No, I was not thinking of death. When I was making the song, they couldn’t understand why I was making such sound. It was the period everyone wanted to be a Michael Jackson or an R Kelly. But I told my friends that I liked the sound and I had much confidence in it. And when I released the song, things changed for me. Till today, regardless of how much songs I perform at an event, I must perform Welu Welu before people get satisfied. The song has not left me since 20 years ago.

Don’t you feel bad that most people don’t know many of your songs like they know Welu Welu?

I don’t feel bad because every artiste needs that one song. If you don’t have a song like that, then there is a problem. I have made other hit songs that have given me a lot of money from You- Tube, iTunes and other platforms. For people to pay money to listen to your songs, it is a big deal.

The whole dynamics of music have changed with the advent of social media. In the past, it was very easy to become popular as an artiste. We only had NTA, MBI and AIT; so, to promote your music was not hard.

But now, only in Lagos, I cannot name all the radio and television stations. Also, the attention is on social media and I know in the next 10 years people will not watch TV any longer. As a gospel musician, we now make music for the church because the church is our immediate environment. If the church is not using your music for praise and worship or a special number, you have failed. We now target churches.

Has marriage changed anything about you?

Marriage has given me a sort of balance and it has made me stay focused. My wife loves good music; that is why she could marry me. She is a huge support system for me. I sang for her on our wedding day eight years ago. Marriage is something every man needs to experience. But you should enter it when one is ready because it is a serious business.

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Miracle and I are still together, BBN Nina speaks on reported breakup with ex-housemate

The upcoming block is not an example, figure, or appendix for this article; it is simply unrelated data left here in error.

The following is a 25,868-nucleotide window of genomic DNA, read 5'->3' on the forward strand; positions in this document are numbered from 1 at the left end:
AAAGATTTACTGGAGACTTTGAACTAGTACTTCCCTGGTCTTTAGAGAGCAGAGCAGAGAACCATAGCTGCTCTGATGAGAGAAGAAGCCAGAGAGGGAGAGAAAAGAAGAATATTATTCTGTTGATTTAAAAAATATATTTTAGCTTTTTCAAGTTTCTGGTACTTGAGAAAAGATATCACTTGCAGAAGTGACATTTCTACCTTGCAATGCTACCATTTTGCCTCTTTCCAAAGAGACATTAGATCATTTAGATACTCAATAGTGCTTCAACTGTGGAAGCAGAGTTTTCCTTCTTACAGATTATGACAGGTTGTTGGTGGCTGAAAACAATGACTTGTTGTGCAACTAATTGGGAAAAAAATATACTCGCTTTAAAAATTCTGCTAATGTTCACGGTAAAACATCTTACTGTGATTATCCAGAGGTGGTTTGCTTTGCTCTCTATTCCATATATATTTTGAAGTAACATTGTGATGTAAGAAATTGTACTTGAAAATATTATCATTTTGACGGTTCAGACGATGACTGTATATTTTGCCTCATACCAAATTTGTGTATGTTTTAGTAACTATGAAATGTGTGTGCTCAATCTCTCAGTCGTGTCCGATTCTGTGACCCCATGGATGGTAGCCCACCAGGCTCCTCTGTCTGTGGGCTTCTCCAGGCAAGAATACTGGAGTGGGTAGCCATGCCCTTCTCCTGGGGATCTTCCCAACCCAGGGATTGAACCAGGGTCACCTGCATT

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Former Big Brother Naija housemate, Nina, has finally addressed reports making the rounds of her breakup with Miracle. Both housemates were involved in a romantic relationship and caught in several compromising positions while the show lasted.

Interestingly, a few weeks after the show, reports emerged that Miracle dumped Nina after emerging winner of the reality show. Nina, in her reaction, took to her Instagram page, to deny the purported split with Miracle, stressing that nothing has changed in her relationship with the BBN winner. She explained that Miracle is a private person and does not like a third party in his personal life, the reason he has not spoken about their relationship.

“You all really need to understand that Miracle and I are not in any manner or form having issues, trust me, he is still the miracle everyone knows. He is just a private person who does not want his life out there. Please everyone, Miracle and Nina are very okay and nothing has changed.

If you actually watched the show, you would see that he does not like a third party in his personal life. Please, I’m tired of my name always being mentioned and everyone thinking we are having a fight. The show just ended and we are working on the betterment of our tomorrow.”

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Nigerian songster, Kiss Daniel, alters identity

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Nigerian singer, Daniel Anidugbe, popularly known as Kiss Daniel, has changed his showbiz moniker. The artiste on Tuesday afternoon changed his stage name to Kizz Daniel from Kiss Daniel.

This was as he reflected the change in his social media accounts. The singer, like many other artistes before him severed ties with his former record label, GWorldwide, and had some legal tussles resulting in their split and which also accounts for the removal of some of his songs from music stores.

The record label reportedly owns the stage name, “Kiss Daniel” as such the singer was not expected to trade under it. The singer had started his own record label and was trading with “Kiss Daniel & FLY BOY INC”.